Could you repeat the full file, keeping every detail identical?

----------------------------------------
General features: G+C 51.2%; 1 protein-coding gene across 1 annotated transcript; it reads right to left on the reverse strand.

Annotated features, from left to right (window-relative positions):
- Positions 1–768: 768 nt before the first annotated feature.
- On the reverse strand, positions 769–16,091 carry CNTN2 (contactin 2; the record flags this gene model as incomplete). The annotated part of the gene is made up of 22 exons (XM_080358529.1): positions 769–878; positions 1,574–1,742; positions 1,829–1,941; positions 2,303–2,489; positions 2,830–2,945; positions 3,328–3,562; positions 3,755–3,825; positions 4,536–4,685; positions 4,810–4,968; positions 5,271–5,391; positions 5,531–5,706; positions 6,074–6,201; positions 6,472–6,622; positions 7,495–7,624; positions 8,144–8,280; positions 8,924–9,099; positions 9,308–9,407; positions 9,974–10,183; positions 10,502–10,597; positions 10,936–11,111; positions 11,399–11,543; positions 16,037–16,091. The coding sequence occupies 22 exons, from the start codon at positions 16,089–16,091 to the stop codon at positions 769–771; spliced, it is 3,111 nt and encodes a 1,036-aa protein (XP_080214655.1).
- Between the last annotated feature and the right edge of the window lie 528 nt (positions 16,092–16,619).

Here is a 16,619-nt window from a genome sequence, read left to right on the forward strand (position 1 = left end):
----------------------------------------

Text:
General features: G+C 51.2%; 1 protein-coding gene across 1 annotated transcript; it reads right to left on the reverse strand.

Annotated features, from left to right (window-relative positions):
- Positions 1–768: 768 nt before the first annotated feature.
- On the reverse strand, positions 769–16,091 carry CNTN2 (contactin 2; the record flags this gene model as incomplete). The annotated part of the gene is made up of 22 exons (XM_080358529.1): positions 769–878; positions 1,574–1,742; positions 1,829–1,941; positions 2,303–2,489; positions 2,830–2,945; positions 3,328–3,562; positions 3,755–3,825; positions 4,536–4,685; positions 4,810–4,968; positions 5,271–5,391; positions 5,531–5,706; positions 6,074–6,201; positions 6,472–6,622; positions 7,495–7,624; positions 8,144–8,280; positions 8,924–9,099; positions 9,308–9,407; positions 9,974–10,183; positions 10,502–10,597; positions 10,936–11,111; positions 11,399–11,543; positions 16,037–16,091. The coding sequence occupies 22 exons, from the start codon at positions 16,089–16,091 to the stop codon at positions 769–771; spliced, it is 3,111 nt and encodes a 1,036-aa protein (XP_080214655.1).
- Between the last annotated feature and the right edge of the window lie 528 nt (positions 16,092–16,619).

Here is a 16,619-nt window from a genome sequence, read left to right on the forward strand (position 1 = left end):